In regard to having the choir on stage Slaughter said “With Rick and everyone involved in the arts program you can tell they really know what they’re doing. He’s done a great job here.”

“It was such thrills to see months of hard work culminate last night on that stage. There was an amazing energy in the auditorium last night from both the performers and audience. I don't ever remember a concert that had audience members literally dancing in the aisles! It was thrilling to see all of the different age groups come together and bring this music to life. We are so thankful for the support that we receive from our community. Last night was another great night for the Town of Windham,” said Nickerson.

The choir was in total agreement. “I had a wonderful time combining two things that I love, choral singing and the music of Queen!” said junior Libby McBride. She wasn’t the only one. “Performing with the band was one of the coolest experiences ever! I had such a fun time,” said sophomore Anne Stevens.”

”I don’t have anything booked with band right now. This is only our third show,” said Slaughter. Explaining the short time to success, he added, “All the people that play in this band are top notch musicians.”

However Slaughter is playing locally with his other band. “The original band I was in, John Hughes Radio is having a Halloween themed concert at the Empire in Portland on October 28th. There will be a costume party with contest and will show local made horror short films during the 15 minute or so break in between the two other bands, Holy Smoke and Diabligato, that will be playing,” he shared.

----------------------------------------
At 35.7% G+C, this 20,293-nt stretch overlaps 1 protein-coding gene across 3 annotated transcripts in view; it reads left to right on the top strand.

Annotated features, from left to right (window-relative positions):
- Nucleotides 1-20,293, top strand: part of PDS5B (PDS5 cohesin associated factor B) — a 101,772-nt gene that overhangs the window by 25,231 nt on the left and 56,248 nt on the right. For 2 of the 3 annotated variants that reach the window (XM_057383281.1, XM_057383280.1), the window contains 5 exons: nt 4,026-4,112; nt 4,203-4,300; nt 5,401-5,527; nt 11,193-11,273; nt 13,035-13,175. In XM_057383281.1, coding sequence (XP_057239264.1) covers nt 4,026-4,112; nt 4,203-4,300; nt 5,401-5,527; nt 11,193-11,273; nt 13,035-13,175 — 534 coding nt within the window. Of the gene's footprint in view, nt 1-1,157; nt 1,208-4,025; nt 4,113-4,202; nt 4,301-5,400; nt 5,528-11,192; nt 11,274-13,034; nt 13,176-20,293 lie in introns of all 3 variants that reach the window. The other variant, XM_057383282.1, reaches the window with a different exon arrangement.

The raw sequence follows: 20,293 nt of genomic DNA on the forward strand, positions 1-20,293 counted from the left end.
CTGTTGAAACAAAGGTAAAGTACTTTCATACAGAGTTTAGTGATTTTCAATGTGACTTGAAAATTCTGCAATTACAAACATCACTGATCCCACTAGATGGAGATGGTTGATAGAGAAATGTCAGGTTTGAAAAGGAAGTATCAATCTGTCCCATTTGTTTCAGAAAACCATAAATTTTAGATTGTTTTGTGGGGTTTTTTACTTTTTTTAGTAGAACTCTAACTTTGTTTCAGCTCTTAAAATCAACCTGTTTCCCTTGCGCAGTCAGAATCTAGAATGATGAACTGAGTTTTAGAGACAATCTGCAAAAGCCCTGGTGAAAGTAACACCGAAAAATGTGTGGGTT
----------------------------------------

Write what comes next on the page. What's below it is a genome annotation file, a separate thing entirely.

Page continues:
Meanwhile, the Windham Chamber Singers are also gearing up for another performance. The winter concert, “An American Family Holiday,” will be held Saturday December 3rd at 2 p.m. and 7:30 p.m. The concert will feature special guests Lindsay Mendez and Daniel Strange.

For more information on these events, visit and                      

Local Clark University student expands learning in Columbia - By Elizabeth Richards

In early June 2016, Sydney Tanguay took advantage of an educational opportunity that allowed her to visit another country, feed her love of gardening, and expand her views on entrepreneurial start-ups. The 21-year old senior at Clark University applied for funding through the University’s Liberal Education and Effective Practice (LEEP) program, and was awarded $2,000 towards the 10 day trip.

Tanguay, a Windham native and 2013 Windham High School graduate, is in an accelerated master’s program, working towards an MBA with a concentration in sustainability. Tanguay saw the trip advertised by her professor, John Dobson, who accompanied her and three other students to Bogotá, Colombia. Tanguay said she applied because she had never been out of the country. 

“Declaring my MBA this semester I was looking forward to experiencing cultural differences and a new view on entrepreneurial start-ups,” she said. The research project in urban agriculture also coincided with the love of gardening Tanguay developed as a young girl working in the family gardens with her mother. 

The students worked with Fundación Mujeres Empresarias Marie Poussepin, a nonprofit organization that works to train women head of households as entrepreneurs in urban agriculture and ecological art. 
The organization helps women establish backyard gardens where they can grow organic produce. The students from Clark also collaborated with students from Pontificia Universidad Javeriana Bogotá.